The Commission did not screen Poppy Kalesi for conflicts of interest when she took up her post as “EU Regulatory Affairs Advisor” for a fossil fuels giant.
The European Commission's DG Energy told CEO that Poppy Kalesi “was employed as a contract agent from 01/06/2008 - 31/08/2010 and did not have access to sensitive documents/information during her assignment. Therefore, and according to the provisions in place (Article 21 of the Commission Decision on outside activities and assignments) she is/was not obliged to request the explicit authorisation of the Appointing Authority (AIPN) for her to be able to accept her current employment.”
Thus, despite working on the Strategic Energy Technologies (SET) plan and on controversial Carbon Capture and Storage (CCS) at DG Energy for more than two years years, the loopholes in the staff regulations about non-permanent staff meant that Ms Kalesi faced no screening for potential conflicts of interest in her new job representing the interests one of the biggest oil and gas companies in the world.
According to Ms Kalesi's LinkedIn profile, after leaving the Commission in September 2010, the same month she joined Statoil's London office as “EU Regulatory Affairs Advisor,” a role which included “Communicating natural gas business strategy to regulators, politicians and civil servants”.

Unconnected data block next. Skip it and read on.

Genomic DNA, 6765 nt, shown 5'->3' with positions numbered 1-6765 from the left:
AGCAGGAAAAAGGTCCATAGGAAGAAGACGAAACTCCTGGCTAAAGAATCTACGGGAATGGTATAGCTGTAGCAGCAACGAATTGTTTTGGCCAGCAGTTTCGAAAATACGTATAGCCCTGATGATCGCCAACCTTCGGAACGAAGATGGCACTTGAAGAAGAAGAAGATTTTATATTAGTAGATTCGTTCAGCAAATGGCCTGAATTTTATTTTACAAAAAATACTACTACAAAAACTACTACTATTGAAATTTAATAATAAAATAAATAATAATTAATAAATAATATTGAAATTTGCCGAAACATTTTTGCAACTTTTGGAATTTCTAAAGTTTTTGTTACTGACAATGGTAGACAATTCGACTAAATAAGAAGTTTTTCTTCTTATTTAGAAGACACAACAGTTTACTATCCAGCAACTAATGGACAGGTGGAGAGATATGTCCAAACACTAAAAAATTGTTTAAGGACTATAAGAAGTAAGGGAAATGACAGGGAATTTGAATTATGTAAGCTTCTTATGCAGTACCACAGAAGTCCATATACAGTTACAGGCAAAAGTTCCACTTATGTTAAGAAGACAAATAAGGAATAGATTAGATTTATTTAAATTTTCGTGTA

After performing this role for over two years, she became Statoil's Senior Consultant in Innovation Strategy in September 2012, a job which she still holds. This role, according to Ms Kalesi's LinkedIn profile, includes “Representing Statoil in the EU High Level Group for Innovation” and “Supporting new energy business units (CCS and enhance geothermal) in understanding their business needs and articulating innovation challenge”.
Statoil claims on its website's technology and innovation section, regarding CCS, that “Statoil has become a world-leader in its development and application.” CCS is an extremely controversial technology, being capital and energy intensive, unlikely to be 'commercially viable' for decades (and reliant on enormous public subsidies until then), and with enormous uncertainty about the future environmental effects from CO2 leakage.
Whilst at the Commission Ms Kalesi worked for over a year as a Programme Manager on Carbon Capture and Storage (CCS) in the Coal and Oil Unit, including managing the implementation and performance of one billion euros worth of EU sponsored CCS projects, and developing policy measures to provide further financing to CCS projects. Prior to this, she was for more than one year a Policy analyst on the Strategic Energy Tecnologies (SET-Plan), which also included CCS.
Before working at the Commission, Ms Kalesi worked as a Parliamentary Assistant to an Chris Davies MEP for three years, 2005 – 2008, where she “Developed proposal for a CCS financing mechanism under the New Entrants Reserve of the EU Emissions Trading System”. Interestingly, her move from DG Energy to Statoil was not her first trip through the revolving door, for prior to her work as an MEP Assistant, Ms Kalesi had been a lobbyist for public affairs firm Edelman, where her “Largest client assignments related to energy, environment and climate policy” and she provided “Strategic advice to a big European energy company on climate and energy policy issues”.